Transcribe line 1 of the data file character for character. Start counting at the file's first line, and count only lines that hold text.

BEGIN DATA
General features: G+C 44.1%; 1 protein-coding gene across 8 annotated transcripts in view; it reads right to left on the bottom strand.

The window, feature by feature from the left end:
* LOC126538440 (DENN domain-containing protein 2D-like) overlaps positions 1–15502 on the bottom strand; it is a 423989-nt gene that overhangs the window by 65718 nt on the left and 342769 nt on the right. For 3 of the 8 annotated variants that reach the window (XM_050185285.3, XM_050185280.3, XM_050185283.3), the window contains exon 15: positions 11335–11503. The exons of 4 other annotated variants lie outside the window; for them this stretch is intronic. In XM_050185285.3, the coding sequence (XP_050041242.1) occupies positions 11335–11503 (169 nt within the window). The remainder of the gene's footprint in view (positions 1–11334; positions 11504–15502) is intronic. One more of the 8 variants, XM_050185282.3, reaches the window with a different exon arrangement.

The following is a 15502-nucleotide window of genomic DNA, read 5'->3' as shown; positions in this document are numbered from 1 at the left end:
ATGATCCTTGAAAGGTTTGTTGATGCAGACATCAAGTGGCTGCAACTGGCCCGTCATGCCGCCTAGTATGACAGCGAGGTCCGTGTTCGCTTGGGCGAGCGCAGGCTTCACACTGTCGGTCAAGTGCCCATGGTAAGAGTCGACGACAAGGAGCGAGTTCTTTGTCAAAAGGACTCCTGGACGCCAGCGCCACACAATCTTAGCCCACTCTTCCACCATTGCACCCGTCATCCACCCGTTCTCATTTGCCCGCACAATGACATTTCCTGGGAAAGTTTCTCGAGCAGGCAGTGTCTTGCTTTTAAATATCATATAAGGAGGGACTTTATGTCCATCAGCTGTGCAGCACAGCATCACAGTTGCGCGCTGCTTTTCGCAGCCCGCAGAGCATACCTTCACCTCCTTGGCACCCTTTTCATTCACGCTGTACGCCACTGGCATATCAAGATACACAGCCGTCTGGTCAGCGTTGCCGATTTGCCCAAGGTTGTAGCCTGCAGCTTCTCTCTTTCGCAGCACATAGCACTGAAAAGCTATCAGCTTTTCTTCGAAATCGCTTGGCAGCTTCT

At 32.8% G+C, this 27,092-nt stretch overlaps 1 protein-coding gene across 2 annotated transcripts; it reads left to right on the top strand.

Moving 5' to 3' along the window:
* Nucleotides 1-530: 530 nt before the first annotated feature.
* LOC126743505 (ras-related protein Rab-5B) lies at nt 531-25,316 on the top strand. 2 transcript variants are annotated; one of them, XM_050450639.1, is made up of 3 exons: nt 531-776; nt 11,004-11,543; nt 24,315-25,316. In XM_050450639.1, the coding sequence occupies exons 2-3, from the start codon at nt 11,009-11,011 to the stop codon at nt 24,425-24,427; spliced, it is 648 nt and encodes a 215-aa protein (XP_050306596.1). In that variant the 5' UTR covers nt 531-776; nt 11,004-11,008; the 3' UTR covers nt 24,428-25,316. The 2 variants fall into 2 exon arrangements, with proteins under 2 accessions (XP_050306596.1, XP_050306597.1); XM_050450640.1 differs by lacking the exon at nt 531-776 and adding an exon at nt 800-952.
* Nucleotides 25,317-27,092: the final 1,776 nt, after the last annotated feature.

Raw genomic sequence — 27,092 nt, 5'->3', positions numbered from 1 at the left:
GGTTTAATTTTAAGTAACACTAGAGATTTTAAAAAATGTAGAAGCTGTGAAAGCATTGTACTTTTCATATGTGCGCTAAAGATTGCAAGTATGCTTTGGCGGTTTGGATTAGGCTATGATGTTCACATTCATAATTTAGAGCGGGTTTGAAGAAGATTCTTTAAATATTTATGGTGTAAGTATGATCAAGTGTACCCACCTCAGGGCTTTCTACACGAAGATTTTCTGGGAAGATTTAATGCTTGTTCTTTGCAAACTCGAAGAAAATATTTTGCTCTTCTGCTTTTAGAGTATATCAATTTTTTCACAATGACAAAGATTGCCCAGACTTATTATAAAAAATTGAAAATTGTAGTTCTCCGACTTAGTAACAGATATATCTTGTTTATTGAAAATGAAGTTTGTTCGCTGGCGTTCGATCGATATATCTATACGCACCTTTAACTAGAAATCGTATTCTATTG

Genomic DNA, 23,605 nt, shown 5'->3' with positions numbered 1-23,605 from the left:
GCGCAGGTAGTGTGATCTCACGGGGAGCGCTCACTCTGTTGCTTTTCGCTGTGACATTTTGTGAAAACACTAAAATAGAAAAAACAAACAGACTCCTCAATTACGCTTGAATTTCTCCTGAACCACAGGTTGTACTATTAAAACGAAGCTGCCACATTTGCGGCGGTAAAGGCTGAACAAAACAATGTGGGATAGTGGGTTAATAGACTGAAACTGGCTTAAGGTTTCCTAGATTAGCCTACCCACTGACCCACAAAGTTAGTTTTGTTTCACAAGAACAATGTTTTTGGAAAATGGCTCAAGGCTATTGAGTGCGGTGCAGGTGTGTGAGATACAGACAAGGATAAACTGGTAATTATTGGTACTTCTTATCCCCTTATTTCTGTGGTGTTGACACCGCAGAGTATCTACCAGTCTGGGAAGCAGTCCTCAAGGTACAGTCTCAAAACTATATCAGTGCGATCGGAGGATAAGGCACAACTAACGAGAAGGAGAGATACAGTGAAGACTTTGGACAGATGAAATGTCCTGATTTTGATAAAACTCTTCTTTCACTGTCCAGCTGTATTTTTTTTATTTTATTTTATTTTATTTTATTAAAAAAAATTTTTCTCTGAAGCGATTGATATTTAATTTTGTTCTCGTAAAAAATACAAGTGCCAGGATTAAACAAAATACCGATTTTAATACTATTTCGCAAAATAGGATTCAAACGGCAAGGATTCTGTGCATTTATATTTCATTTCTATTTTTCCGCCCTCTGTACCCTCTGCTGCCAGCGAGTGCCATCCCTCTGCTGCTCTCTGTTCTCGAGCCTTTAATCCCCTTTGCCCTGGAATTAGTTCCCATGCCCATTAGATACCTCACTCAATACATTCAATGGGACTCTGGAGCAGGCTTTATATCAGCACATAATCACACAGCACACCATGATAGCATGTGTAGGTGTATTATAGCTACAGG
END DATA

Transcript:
General features: G+C 44.1%; 1 protein-coding gene across 8 annotated transcripts in view; it reads right to left on the bottom strand.